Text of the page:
I also knitted Christmas crackers! For those of you on the New York side of the Pond, these are not the edible kind but are what the French might call "bon-bons". The larger ones are used as table decorations and the small ones go on the tree. The "real" ones are made of paper and cardboard and when you pull them they break open with a snap to disgorge paper hat, silly motto and cheap plastic toy! These knitted ones don't do anything except decorate!

Step 4: Let Your Patriotism Show

After 911, I knitted a whole bunch of patriotic decorations for my tree. It seemed to soothe my soul. Most were for the Christmas tree, but others were too big and they just hang around the house now. I am very patriotic (both British and American). I would love to knit Union Jack ones, - anyone out there have a suitable pattern?

Step 5: Angels Are Always Welcome on My Tree!

I have knitted a lot of angels over the last few years and used to participate in a Christmas ornament exchange with a woman from Tennessee, who unfortunately does not run this any more. Here are some of my "swapped" angels that have now flown away from my knitting needles.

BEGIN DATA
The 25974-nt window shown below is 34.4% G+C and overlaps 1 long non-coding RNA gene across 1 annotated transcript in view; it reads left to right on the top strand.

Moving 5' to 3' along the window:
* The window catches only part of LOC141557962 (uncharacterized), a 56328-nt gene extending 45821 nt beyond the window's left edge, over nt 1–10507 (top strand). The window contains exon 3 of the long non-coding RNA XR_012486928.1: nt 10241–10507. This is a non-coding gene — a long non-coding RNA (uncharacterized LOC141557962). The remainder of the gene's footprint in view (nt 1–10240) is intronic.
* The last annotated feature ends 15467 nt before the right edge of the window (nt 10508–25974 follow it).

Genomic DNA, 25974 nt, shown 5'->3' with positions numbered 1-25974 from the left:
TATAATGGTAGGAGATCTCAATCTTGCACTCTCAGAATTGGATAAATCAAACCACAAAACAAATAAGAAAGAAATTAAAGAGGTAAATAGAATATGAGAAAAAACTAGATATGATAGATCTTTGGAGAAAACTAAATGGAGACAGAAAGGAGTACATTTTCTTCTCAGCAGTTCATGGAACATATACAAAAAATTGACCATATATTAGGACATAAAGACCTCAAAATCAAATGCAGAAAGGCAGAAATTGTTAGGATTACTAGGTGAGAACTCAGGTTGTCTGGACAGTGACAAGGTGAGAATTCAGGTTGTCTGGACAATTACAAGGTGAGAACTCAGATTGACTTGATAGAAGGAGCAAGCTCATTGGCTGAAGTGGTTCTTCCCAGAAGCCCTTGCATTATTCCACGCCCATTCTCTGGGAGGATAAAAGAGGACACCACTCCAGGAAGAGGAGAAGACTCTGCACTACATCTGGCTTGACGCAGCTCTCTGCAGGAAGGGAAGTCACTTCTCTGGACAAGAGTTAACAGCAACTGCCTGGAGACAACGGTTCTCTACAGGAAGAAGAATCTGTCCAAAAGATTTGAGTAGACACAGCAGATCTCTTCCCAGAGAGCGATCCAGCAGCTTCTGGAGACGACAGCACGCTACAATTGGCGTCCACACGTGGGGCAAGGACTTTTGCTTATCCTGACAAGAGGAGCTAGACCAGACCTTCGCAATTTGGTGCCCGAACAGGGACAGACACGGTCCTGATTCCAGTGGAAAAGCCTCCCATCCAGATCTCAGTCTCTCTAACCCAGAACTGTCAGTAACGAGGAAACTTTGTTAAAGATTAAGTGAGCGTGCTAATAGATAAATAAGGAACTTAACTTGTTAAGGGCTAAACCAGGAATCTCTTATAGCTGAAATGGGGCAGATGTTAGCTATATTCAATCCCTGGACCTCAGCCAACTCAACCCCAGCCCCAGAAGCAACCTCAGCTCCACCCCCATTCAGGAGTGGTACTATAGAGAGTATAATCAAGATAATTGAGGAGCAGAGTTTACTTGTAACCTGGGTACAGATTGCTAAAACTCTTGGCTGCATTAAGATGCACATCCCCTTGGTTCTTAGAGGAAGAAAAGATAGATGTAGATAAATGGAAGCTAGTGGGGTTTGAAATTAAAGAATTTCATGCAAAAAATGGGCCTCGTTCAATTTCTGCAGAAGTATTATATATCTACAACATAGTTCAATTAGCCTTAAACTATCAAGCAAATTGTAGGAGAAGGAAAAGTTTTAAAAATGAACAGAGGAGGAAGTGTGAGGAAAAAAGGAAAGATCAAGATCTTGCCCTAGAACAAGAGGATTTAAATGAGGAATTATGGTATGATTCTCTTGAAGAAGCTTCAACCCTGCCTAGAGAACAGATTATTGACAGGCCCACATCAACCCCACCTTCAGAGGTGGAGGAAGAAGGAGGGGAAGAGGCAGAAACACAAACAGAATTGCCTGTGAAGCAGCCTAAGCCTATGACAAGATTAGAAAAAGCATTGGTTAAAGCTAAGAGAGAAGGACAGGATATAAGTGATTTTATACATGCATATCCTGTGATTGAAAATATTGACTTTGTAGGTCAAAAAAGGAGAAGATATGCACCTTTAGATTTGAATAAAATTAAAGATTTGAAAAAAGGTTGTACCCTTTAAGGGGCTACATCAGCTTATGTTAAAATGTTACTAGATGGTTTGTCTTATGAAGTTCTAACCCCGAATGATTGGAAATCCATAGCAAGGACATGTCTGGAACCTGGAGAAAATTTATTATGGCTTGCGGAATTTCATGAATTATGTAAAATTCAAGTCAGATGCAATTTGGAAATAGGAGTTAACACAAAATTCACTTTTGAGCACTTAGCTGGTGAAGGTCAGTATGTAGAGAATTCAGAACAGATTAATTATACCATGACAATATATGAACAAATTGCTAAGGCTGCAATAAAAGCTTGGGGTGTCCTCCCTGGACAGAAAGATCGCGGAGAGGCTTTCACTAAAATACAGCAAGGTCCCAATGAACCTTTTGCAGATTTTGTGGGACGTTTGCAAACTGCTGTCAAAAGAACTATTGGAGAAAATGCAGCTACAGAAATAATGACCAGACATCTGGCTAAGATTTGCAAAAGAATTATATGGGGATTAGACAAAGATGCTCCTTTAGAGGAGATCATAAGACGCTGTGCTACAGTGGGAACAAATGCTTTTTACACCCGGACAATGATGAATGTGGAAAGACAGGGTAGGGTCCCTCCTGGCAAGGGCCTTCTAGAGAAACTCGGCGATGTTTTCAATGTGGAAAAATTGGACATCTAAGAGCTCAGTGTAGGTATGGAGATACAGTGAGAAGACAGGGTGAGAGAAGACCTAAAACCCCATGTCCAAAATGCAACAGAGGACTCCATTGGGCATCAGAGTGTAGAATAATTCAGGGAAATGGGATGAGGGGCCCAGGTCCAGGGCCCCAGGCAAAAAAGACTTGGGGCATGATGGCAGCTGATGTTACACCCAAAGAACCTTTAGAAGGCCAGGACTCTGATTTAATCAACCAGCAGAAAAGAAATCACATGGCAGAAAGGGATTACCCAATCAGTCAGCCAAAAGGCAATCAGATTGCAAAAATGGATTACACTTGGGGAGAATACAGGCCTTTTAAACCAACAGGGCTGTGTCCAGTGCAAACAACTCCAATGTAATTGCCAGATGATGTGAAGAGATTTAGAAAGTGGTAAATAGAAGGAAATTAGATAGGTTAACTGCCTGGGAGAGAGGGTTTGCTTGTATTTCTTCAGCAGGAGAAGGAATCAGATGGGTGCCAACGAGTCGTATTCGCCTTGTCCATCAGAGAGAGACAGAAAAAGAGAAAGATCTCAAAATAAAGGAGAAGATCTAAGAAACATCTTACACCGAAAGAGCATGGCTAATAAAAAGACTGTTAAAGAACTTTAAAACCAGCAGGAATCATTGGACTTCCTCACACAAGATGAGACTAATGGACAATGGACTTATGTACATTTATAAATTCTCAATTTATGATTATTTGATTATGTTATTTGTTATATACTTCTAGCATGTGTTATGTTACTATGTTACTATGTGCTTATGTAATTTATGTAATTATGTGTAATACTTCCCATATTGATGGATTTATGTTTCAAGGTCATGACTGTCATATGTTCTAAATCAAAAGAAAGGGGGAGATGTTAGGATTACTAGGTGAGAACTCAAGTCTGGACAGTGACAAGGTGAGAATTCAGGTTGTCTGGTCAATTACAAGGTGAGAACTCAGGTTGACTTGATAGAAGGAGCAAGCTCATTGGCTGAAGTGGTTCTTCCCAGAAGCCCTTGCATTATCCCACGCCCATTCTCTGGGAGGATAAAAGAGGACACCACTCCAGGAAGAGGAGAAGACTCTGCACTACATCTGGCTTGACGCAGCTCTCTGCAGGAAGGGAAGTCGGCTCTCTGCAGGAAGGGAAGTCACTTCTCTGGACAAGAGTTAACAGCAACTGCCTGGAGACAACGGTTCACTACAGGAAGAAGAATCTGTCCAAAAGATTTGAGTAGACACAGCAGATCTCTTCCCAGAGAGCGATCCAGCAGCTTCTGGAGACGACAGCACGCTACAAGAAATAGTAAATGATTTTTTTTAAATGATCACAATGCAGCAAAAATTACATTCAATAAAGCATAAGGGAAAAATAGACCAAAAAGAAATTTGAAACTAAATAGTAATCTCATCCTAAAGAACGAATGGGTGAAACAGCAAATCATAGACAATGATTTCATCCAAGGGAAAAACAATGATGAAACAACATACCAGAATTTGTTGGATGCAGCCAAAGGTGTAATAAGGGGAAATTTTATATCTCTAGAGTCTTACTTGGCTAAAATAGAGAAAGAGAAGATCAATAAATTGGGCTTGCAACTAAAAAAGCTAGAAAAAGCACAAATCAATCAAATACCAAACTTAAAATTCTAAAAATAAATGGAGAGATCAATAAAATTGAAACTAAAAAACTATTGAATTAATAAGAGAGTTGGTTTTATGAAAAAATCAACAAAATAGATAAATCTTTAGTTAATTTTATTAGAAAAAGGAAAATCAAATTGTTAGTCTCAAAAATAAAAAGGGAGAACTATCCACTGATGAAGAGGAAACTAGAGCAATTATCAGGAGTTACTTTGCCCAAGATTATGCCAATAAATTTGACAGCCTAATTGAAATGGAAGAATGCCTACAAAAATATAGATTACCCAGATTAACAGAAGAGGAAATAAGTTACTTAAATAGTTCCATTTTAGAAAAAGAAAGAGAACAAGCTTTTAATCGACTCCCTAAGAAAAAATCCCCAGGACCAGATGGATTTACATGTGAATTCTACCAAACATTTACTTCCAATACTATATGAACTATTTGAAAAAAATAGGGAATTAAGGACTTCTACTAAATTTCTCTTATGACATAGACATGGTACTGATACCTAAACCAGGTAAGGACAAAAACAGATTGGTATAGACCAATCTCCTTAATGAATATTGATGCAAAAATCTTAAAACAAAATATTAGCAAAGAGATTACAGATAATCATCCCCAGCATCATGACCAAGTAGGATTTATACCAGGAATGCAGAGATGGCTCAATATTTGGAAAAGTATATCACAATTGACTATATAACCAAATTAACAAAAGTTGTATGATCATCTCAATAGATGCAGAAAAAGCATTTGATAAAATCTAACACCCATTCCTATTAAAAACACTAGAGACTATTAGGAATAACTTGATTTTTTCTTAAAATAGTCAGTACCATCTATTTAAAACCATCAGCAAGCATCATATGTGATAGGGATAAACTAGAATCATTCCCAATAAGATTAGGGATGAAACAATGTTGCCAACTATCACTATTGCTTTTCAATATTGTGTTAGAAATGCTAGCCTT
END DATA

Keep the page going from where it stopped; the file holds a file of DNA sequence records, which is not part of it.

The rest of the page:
Step 6: Introducing Alan Dart

Recently I have discovered Alan Dart through a wonderful knitting magazine called Simply Knitting,

and found great ornament patterns within the pages.

Here's Alan's web site

Step 7: Enter Robins, Seagulls, and Bluebirds

Robins by Jean Greenhowe - adapted by me into bluebirds and seagulls also from Jean's patterns.

Not to mention the bells!

Step 8: When in Doubt Make Your Own Patterns

I dearly wanted to add a few mini loons to my tree, but could not find a pattern, so I made one up. They are now some of my favourites. Other people seem to like them too as I made 14 of these last year, but gave so many away, I may have to knit a few more before they all fly away.

I also made a proper mini teacosy for my proper glass tea pot ornament!

Step 9: Let There Be Baubles!

Knitting baubles is very easy! I used a Jean Greenhowe pattern and adapted it.

Step 10: Adding Some Bling!